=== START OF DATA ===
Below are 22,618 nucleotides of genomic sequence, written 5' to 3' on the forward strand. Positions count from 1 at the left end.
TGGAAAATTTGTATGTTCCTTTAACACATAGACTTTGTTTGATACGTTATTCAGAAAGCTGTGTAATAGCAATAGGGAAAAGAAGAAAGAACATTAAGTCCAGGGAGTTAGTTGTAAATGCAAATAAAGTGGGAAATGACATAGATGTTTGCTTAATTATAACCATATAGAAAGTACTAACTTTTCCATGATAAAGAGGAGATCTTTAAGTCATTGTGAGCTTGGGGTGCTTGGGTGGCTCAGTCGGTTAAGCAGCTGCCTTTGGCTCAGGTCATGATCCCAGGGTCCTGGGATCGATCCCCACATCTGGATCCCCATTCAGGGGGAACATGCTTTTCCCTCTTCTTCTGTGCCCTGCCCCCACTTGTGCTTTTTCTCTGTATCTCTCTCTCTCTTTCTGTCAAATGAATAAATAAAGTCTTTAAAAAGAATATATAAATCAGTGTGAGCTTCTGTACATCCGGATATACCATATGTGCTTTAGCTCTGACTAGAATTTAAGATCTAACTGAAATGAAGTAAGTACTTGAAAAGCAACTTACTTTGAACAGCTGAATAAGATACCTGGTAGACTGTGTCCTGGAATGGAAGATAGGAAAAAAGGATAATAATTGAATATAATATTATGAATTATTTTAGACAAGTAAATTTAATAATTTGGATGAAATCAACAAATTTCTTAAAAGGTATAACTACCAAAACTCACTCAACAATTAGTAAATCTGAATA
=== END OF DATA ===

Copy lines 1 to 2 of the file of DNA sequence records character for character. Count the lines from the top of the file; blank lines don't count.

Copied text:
Below are 22,618 nucleotides of genomic sequence, written 5' to 3' on the forward strand. Positions count from 1 at the left end.
TGGAAAATTTGTATGTTCCTTTAACACATAGACTTTGTTTGATACGTTATTCAGAAAGCTGTGTAATAGCAATAGGGAAAAGAAGAAAGAACATTAAGTCCAGGGAGTTAGTTGTAAATGCAAATAAAGTGGGAAATGACATAGATGTTTGCTTAATTATAACCATATAGAAAGTACTAACTTTTCCATGATAAAGAGGAGATCTTTAAGTCATTGTGAGCTTGGGGTGCTTGGGTGGCTCAGTCGGTTAAGCAGCTGCCTTTGGCTCAGGTCATGATCCCAGGGTCCTGGGATCGATCCCCACATCTGGATCCCCATTCAGGGGGAACATGCTTTTCCCTCTTCTTCTGTGCCCTGCCCCCACTTGTGCTTTTTCTCTGTATCTCTCTCTCTCTTTCTGTCAAATGAATAAATAAAGTCTTTAAAAAGAATATATAAATCAGTGTGAGCTTCTGTACATCCGGATATACCATATGTGCTTTAGCTCTGACTAGAATTTAAGATCTAACTGAAATGAAGTAAGTACTTGAAAAGCAACTTACTTTGAACAGCTGAATAAGATACCTGGTAGACTGTGTCCTGGAATGGAAGATAGGAAAAAAGGATAATAATTGAATATAATATTATGAATTATTTTAGACAAGTAAATTTAATAATTTGGATGAAATCAACAAATTTCTTAAAAGGTATAACTACCAAAACTCACTCAACAATTAGTAAATCTGAATA